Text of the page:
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Located at the crossroads of Asia and Europe, Turkey shares borders with Syria (877 kilometers) and Iraq (331 kilometers) to the south; Iran (454 kilometers), Armenia (316 kilometers), and Georgia (276 kilometers) to the east or north-east; and Bulgaria (269 kilometers) and Greece (212 kilometers) to the north-west. The country also has about 5,000 kilometers of maritime borders with Romania, Russia, Ukraine, and Cyprus.
Separating as they do the Arabic, Persian, Russian, and Turkish states or cultural areas, large Turkish borders have been subject to conflicts throughout history. The 16th century was marked by chronic conflicts between the Ottoman Empire and Persia, which made no major changes to the borders defined between the two states by the Treaty of Chaldiran in 1514. The conflict between Russia and the Ottomans, which was intense in the 19th century, resulted in many changes in the borders, especially following the end of the 1877-1878 war before those borders were permanently defined by Moscow’s Treaty (1921). Turkey’s borders with Iraq and Syria were defined after the dissolution of the Ottoman Empire and the British and French occupation of the former provinces of the Sublime Porte following World War I in October 1918. The western borders were defined by the retreats and advances of the Ottoman Army during the Balkan Wars of 1912 and 1913 and were confirmed at the Conference of Lausanne in 1923.
The Turkish borders were highly militarized throughout the 20th century and remain so today: despite the short-lived Balkan Pact of 1934 between Turkey, Greece, Romania, and Yugoslavia, relations between Ankara and Athens were often tense; the borders with Bulgaria and in the Caucasus were heavily militarized during the Cold War, as were the borders with Iran, Iraq, and Syria, which divide Kurdistan into four state entities. The Armenian-Turkish border has remained closed since the Karabakh conflict between Yerevan and Baku (1988-1994), which intensified after the USSR’s dissolution in December 1991.
Geography and Climate
In 1920, the Kemalist regime (1923-1945) replaced Istanbul with Ankara as Turkey’s capital and divided the nation into seven regions: Marmara, Aegean, Black Sea, Mediterranean, Central Anatolia, Eastern Anatolia, and South-Eastern Anatolia.
Eastern Thrace – which includes the provinces of Edirne, Kırklareli, and Tekirdağ, and the European part of Istanbul – represents only 3 percent of the country’s total area (780,000 square kilometers). The population of Thrace outside Istanbul is 1,521,328, or 2.1 percent of the total population.
The ‘Great Istanbul’ projects put forward by the government of Prime Minister Erdoğan include, in particular, a third bridge connecting Europe and Asia to attract an average of two million people to this area shortly.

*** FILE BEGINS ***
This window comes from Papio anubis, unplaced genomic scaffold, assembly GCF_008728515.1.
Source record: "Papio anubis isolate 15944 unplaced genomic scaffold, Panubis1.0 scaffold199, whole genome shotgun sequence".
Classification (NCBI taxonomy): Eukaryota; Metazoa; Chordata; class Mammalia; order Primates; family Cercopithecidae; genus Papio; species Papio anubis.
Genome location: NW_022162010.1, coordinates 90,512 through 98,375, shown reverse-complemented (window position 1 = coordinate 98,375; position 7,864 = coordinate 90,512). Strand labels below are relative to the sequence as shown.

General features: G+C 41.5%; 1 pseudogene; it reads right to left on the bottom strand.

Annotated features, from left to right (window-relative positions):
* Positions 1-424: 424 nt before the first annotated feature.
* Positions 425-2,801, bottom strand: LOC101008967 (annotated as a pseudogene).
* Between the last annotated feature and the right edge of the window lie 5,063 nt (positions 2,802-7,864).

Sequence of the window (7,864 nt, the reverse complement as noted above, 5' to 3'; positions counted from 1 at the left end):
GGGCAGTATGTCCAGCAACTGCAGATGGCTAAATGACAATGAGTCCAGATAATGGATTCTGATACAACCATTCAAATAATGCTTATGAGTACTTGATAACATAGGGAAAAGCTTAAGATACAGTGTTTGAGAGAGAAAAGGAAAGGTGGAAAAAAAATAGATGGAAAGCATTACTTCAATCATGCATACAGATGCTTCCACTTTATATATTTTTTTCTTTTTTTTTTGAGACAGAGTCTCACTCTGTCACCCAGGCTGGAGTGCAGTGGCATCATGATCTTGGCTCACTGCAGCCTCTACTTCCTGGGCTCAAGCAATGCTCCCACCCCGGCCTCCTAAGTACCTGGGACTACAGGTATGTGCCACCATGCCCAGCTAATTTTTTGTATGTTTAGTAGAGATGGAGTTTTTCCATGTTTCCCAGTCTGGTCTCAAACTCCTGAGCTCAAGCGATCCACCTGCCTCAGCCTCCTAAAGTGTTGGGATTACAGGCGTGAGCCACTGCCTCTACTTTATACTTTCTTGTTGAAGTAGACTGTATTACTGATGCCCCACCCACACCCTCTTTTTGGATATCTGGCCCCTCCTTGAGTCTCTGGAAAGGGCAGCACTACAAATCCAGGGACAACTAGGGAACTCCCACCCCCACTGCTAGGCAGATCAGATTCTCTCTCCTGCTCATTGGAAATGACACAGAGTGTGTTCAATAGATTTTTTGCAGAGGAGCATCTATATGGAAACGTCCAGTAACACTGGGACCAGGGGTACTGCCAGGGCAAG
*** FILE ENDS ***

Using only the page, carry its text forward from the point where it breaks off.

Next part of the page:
Turkey has few lakes – the largest is Lake Van, with an area of 3,755 square kilometers – but it has many rivers, including the Tigris (1,900 kilometers) and the Euphrates (2,780 kilometers), which have their sources in the same area; the Kızılırmak (Red) River (1,150 kilometers); the Yeşilırmak (Green) River (520 kilometers); and the Büyük and Küçük Menderes (Great and Little Maeander) rivers (548 kilometers and 175 kilometers respectively).
Turkey’s landscape is diverse, with strong contrasts, from Thrace to the Caucasus, including coastal regions and Anatolian steppes. This diversity affects the climate, which is the Mediterranean on the coasts of the Aegean and the Mediterranean Sea, temperate and rainy on the coasts of the Black Sea, continental in the central parts, semi-arid in the south-east, and continental, with Siberian winds, along the Caucasus Mountains borders with Iran and Armenia.
The maximum temperatures in Istanbul range from 18 to 28 °C during the summer and decrease to 5 °C during the winter. Ankara’s temperature varies seasonally from 0 to 30 °C. The average annual temperature in Izmir and much of the Mediterranean area is always high (16 °C). The temperatures range seasonally from 3 to 40 °C in Şanlıurfa; minus 2 to about 40 °C in Diyarbakır; minus 12 (with minimum temperatures as low as minus 35) to 27 °C in Erzurum; and 3 to 26 °C in Zonguldak, on the Black Sea coast. Rainfall varies considerably by region and season, ranging from 10 to 50 millimeters in Ankara; from 20 to 70 millimeters in Diyarbakır and Şanlıurfa; from 21 to 70 millimeters in Erzurum; from 21 to 105 millimeters in Istanbul; and from 50 to 140 millimeters in Zonguldak. Seasonal variations explain the drought observed in much of Turkey, especially between June and September.
Turkey is situated in a part of the world subject to high levels of seismic activity. Fifteen to twenty light earthquakes are monitored daily. Heavy earthquakes occur periodically.
A fault line runs straight across Anatolia from the southwest to the northeast. The fault line stretches along the plate boundary in a collision zone between the Arabian plate in the east and the Anatolian plate in the west. The northward migration of the Arabian plate causes horizontal fault slips, storing strain energy which, when released, results in earthquakes.